‘Red’ shifts like a real Rothko
RED. Directed by Steven Stead, with Michael Richard and Jeremy Richard. At Theatre on the Bay until Saturday. GREG SMITH reviews.
Red provides an exclusive glimpse into the creative process of abstract-expressionist artist Mark Rothko. It was penned by playwright John Logan (Gladiator, The Aviator and Hugo) and won six Tony Awards in 2010.
The play is highly recommended and is both visually and intellectually appealing. I first saw it earlier this year at the National Arts Festival, and enjoyed it even more this time around.
When the story opens, we find Rothko (Michael Richard) smoking and appearing to be contemplating one of his paintings. Inhaling deeply, squinting, and cocking his head from side to side, he seems completely lost in thought. There is a sudden knock on his door, and he barks for the person to come inside. Enter a sharply dressed, polished young man.
We soon learn that this is his new assistant, Ken (Jeremy Richard). Rothko does not greet him, instead asking, while pointing towards the mural in front of him, “what do you see?” As Ken scrambles to provide a suitable answer, it quickly becomes clear that Red does not want its audience members to be mere passengers. Instead, and with Ken, we are required to take part in Rothko’s creative process.
Acted with passion, Richard’s character challenges our routine ways of thinking. “I am here to stop your heart,” Rothko tells his assistant, “I am here to make you think. I am not here to make pretty pictures.”
Set in 1958, the plot is an interpretation of two important years in Rothko’s career. During this time he primarily worked on a commission by the Four Seasons Restaurant – situated within the Seagram Building in New York City. Rothko was asked to paint murals that were to hang on the restaurant’s walls. The play sees him, with the help of Ken, work on these paintings.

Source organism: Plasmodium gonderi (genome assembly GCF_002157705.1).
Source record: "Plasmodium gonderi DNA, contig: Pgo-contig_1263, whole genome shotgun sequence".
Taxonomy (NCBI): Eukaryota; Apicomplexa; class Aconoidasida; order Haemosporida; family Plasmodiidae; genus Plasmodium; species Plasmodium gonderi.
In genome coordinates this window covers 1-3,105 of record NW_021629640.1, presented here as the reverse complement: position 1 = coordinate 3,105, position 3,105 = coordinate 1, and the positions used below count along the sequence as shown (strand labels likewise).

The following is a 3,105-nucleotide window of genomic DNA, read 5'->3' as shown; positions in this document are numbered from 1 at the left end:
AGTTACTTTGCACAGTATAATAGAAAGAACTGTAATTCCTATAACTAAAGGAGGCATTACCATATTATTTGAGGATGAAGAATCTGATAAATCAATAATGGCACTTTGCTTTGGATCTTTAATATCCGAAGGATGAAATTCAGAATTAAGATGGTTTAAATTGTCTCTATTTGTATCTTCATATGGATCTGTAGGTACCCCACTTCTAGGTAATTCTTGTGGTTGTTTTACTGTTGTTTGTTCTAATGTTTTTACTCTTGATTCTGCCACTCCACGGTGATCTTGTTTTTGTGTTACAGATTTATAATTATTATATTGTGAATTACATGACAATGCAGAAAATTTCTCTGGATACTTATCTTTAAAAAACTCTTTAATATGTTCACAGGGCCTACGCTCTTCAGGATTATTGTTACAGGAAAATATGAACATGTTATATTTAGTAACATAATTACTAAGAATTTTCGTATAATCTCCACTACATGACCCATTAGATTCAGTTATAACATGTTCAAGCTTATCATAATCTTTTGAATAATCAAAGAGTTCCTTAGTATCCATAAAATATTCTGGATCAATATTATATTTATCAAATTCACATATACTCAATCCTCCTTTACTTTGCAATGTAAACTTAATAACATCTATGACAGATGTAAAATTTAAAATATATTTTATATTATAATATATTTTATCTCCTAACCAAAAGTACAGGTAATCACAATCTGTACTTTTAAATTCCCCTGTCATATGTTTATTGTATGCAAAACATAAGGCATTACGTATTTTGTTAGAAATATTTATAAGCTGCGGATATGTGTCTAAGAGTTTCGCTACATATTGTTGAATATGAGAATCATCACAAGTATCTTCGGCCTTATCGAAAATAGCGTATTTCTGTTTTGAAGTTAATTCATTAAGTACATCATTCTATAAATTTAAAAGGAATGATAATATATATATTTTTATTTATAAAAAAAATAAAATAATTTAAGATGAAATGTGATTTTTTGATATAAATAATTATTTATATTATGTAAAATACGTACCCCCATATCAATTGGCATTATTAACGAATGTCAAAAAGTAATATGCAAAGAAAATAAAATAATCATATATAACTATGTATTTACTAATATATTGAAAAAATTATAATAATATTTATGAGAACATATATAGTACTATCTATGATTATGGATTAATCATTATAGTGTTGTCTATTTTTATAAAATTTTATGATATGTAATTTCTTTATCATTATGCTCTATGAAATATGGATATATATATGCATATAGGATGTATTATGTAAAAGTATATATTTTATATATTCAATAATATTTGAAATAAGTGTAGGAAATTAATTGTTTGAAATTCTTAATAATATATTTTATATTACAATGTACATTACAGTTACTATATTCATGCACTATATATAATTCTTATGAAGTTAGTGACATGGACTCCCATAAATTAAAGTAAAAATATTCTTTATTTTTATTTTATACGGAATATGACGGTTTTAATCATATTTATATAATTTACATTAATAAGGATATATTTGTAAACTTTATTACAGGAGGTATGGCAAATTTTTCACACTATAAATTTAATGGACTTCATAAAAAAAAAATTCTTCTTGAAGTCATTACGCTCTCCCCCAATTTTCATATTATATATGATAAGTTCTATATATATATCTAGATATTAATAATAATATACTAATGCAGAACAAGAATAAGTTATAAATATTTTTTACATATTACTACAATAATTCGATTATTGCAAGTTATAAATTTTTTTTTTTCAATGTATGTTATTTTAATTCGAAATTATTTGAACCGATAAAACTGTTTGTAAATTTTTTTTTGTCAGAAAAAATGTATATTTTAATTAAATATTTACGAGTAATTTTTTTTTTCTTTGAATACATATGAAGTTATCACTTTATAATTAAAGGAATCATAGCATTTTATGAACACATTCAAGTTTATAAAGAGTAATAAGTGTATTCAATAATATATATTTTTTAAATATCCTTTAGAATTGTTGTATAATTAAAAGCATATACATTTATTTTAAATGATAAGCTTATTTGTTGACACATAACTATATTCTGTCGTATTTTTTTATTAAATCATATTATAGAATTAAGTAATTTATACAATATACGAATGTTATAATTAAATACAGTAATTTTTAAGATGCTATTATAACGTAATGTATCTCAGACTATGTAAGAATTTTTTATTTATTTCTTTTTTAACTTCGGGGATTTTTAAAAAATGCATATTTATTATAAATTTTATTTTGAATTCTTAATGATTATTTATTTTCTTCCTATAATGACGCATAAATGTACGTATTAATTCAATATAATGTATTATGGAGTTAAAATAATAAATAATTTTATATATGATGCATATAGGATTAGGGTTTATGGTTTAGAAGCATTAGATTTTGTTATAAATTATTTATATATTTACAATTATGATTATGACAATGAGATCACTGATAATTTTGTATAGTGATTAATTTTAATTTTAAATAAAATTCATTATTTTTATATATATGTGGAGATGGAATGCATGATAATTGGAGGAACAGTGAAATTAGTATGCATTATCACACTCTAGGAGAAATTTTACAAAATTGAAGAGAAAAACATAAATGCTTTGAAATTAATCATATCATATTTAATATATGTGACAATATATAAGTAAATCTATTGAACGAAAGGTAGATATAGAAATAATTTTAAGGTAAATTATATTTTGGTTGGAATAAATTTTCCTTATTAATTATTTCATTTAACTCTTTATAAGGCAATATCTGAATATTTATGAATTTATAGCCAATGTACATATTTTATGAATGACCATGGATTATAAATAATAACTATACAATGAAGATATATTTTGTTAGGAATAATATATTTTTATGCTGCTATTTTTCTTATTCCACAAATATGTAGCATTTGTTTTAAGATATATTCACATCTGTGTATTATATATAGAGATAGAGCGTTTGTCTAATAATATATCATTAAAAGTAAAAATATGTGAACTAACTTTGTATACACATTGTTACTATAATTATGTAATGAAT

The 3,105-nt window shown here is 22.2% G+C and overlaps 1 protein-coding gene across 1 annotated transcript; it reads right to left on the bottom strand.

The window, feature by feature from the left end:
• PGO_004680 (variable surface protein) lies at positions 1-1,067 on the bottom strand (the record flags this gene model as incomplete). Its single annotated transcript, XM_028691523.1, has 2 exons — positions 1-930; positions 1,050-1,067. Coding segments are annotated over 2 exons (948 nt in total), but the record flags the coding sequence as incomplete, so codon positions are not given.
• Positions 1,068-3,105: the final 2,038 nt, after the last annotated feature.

Along the way we are taken on a theatrical journey unlike any other. Not only are we given insight into activities such as mixing paint, the priming and stretching of canvases or the making of frames, but we are also witness to fierce discussions between the two actors.
Topics relate to the nature of true art, as well as the artistic merits of several famous artists. For instance, Red’s action takes place during the twilight of the abstract-expressionist movement. This was a time when pop artists such as Frank Stella and Andy Warhol started to gain attention. As an artist who did not make art purely for the sake of decoration, Rothko finds it difficult to pass the torch to the next generation. And while his arguments are completely valid, Ken reminds him that abstract-expressionists, in turn, “stomped cubism to death” several years before.
It is in moments such as this where Jeremy Richard’s acting is most enjoyable. In a play where the young actor could easily have been overwhelmed by his veteran co-star, he bides his time and strikes at just the right moments. As mostly a soundboard for Rothko’s thought process we are, for instance, caught completely off-guard when he shares a heartbreaking story of loss at a young age.
This is where the calibre of Logan’s writing makes him stand out. His characters are ambiguous and the viewer’s opinions of them are constantly challenged. No sentence has one meaning alone.
At one point Rothko asks, “Do you really think Andy Warhol will be hanging in museums in a hundred years?” This can be seen as a statement regarding the interpretation of art that can change over time. But it can also be seen as Rothko commenting on the nature of temporary fame.
Logan as a scriptwriter showcases a commendable ability to blend Rothko’s ideas and techniques into the creation of a memorable character – a character that teaches, challenges and provokes his audience.
“You cannot be an artist until you are civilised,” he tells us. “You cannot be civilised until you learn. To be civilised is to know where you belong in the continuum of your art and your world.”
But at the same time his words could have been just that. This is where I thought the KickstArt Theatre Company did an incredible job in producing this play. The director, Steven Stead, has a clear respect and passion for the script. He uses his actors and stage set in ways that both complement and animate Logan’s writing.
Like Rothko’s paintings, Red is constantly shifting and evolving. One’s appreciation of it does not stop at the end of the performance.
It is one of the most memorable and rewarding works you will see all year.
l Call 021 438 3300, or see www.theatreonthebay.co.za